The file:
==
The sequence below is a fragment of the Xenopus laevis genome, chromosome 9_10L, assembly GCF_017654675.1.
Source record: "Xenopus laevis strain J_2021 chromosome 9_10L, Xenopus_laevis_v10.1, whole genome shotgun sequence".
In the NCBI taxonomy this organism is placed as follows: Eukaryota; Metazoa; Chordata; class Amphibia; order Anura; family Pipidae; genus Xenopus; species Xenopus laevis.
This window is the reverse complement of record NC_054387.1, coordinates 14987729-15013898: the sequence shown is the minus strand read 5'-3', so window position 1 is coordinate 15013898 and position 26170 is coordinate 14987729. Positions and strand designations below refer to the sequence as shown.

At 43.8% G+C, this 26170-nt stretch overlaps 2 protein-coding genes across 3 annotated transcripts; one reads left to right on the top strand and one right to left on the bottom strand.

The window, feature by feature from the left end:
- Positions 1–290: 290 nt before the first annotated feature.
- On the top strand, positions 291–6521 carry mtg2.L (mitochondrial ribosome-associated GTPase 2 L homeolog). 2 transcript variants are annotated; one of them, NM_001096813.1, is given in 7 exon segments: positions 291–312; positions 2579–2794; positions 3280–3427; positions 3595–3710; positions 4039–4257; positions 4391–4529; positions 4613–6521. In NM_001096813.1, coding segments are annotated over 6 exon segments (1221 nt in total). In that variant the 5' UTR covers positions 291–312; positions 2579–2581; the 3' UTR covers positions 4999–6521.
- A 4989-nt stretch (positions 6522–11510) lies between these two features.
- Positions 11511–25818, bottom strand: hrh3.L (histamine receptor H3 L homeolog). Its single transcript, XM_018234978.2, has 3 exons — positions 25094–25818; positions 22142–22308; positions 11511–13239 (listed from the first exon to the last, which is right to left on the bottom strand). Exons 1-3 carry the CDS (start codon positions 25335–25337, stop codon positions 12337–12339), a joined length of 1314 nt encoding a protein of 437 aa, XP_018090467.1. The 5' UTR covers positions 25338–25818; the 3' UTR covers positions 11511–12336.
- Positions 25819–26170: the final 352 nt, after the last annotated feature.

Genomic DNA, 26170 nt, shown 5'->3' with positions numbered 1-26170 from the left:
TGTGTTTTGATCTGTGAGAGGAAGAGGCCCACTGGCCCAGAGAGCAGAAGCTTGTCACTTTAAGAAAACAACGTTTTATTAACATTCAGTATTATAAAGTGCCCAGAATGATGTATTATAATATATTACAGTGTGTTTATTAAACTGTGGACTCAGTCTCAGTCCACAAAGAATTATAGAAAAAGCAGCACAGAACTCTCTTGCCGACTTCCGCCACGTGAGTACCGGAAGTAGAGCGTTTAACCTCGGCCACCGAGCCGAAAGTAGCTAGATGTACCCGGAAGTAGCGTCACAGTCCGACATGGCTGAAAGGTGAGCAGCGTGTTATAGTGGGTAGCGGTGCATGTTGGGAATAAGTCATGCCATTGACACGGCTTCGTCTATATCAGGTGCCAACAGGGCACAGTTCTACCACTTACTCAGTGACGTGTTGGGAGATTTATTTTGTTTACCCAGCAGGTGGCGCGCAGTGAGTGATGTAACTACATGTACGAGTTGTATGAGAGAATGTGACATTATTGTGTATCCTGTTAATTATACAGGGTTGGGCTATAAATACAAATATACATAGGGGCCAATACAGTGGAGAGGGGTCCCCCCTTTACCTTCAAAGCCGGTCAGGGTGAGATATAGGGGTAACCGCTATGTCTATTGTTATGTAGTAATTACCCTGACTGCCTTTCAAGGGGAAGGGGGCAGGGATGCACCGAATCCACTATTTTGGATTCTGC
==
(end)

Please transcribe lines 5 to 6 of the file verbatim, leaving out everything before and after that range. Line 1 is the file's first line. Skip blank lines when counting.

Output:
At 43.8% G+C, this 26170-nt stretch overlaps 2 protein-coding genes across 3 annotated transcripts; one reads left to right on the top strand and one right to left on the bottom strand.

The window, feature by feature from the left end: